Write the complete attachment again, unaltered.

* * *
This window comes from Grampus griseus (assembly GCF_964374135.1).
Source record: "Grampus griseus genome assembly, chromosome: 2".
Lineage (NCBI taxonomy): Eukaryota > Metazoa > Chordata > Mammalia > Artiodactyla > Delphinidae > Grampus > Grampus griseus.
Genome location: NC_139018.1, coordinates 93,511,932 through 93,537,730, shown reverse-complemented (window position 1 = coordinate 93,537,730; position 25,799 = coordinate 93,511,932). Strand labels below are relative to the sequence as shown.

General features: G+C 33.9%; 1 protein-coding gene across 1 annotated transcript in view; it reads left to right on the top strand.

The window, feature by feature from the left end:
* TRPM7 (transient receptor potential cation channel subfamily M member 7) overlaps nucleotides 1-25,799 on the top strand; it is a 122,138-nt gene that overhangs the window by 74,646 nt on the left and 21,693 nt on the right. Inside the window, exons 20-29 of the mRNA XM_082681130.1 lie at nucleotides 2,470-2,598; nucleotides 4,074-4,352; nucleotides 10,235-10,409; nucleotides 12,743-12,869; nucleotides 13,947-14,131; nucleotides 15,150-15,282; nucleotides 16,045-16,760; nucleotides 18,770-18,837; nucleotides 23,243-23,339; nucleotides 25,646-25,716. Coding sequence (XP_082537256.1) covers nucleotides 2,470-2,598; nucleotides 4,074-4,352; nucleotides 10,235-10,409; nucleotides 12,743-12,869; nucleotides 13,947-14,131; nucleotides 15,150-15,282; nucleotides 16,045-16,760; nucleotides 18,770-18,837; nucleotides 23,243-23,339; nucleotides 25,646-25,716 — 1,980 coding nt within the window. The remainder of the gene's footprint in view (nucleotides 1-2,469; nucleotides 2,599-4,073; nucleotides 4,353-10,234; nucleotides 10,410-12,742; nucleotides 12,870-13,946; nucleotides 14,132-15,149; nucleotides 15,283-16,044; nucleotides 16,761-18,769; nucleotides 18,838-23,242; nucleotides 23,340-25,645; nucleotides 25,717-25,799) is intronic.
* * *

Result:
This window comes from Grampus griseus (assembly GCF_964374135.1).
Source record: "Grampus griseus genome assembly, chromosome: 2".
Lineage (NCBI taxonomy): Eukaryota > Metazoa > Chordata > Mammalia > Artiodactyla > Delphinidae > Grampus > Grampus griseus.
Genome location: NC_139018.1, coordinates 93,511,932 through 93,537,730, shown reverse-complemented (window position 1 = coordinate 93,537,730; position 25,799 = coordinate 93,511,932). Strand labels below are relative to the sequence as shown.

General features: G+C 33.9%; 1 protein-coding gene across 1 annotated transcript in view; it reads left to right on the top strand.

The window, feature by feature from the left end:
* TRPM7 (transient receptor potential cation channel subfamily M member 7) overlaps nucleotides 1-25,799 on the top strand; it is a 122,138-nt gene that overhangs the window by 74,646 nt on the left and 21,693 nt on the right. Inside the window, exons 20-29 of the mRNA XM_082681130.1 lie at nucleotides 2,470-2,598; nucleotides 4,074-4,352; nucleotides 10,235-10,409; nucleotides 12,743-12,869; nucleotides 13,947-14,131; nucleotides 15,150-15,282; nucleotides 16,045-16,760; nucleotides 18,770-18,837; nucleotides 23,243-23,339; nucleotides 25,646-25,716. Coding sequence (XP_082537256.1) covers nucleotides 2,470-2,598; nucleotides 4,074-4,352; nucleotides 10,235-10,409; nucleotides 12,743-12,869; nucleotides 13,947-14,131; nucleotides 15,150-15,282; nucleotides 16,045-16,760; nucleotides 18,770-18,837; nucleotides 23,243-23,339; nucleotides 25,646-25,716 — 1,980 coding nt within the window. The remainder of the gene's footprint in view (nucleotides 1-2,469; nucleotides 2,599-4,073; nucleotides 4,353-10,234; nucleotides 10,410-12,742; nucleotides 12,870-13,946; nucleotides 14,132-15,149; nucleotides 15,283-16,044; nucleotides 16,761-18,769; nucleotides 18,838-23,242; nucleotides 23,340-25,645; nucleotides 25,717-25,799) is intronic.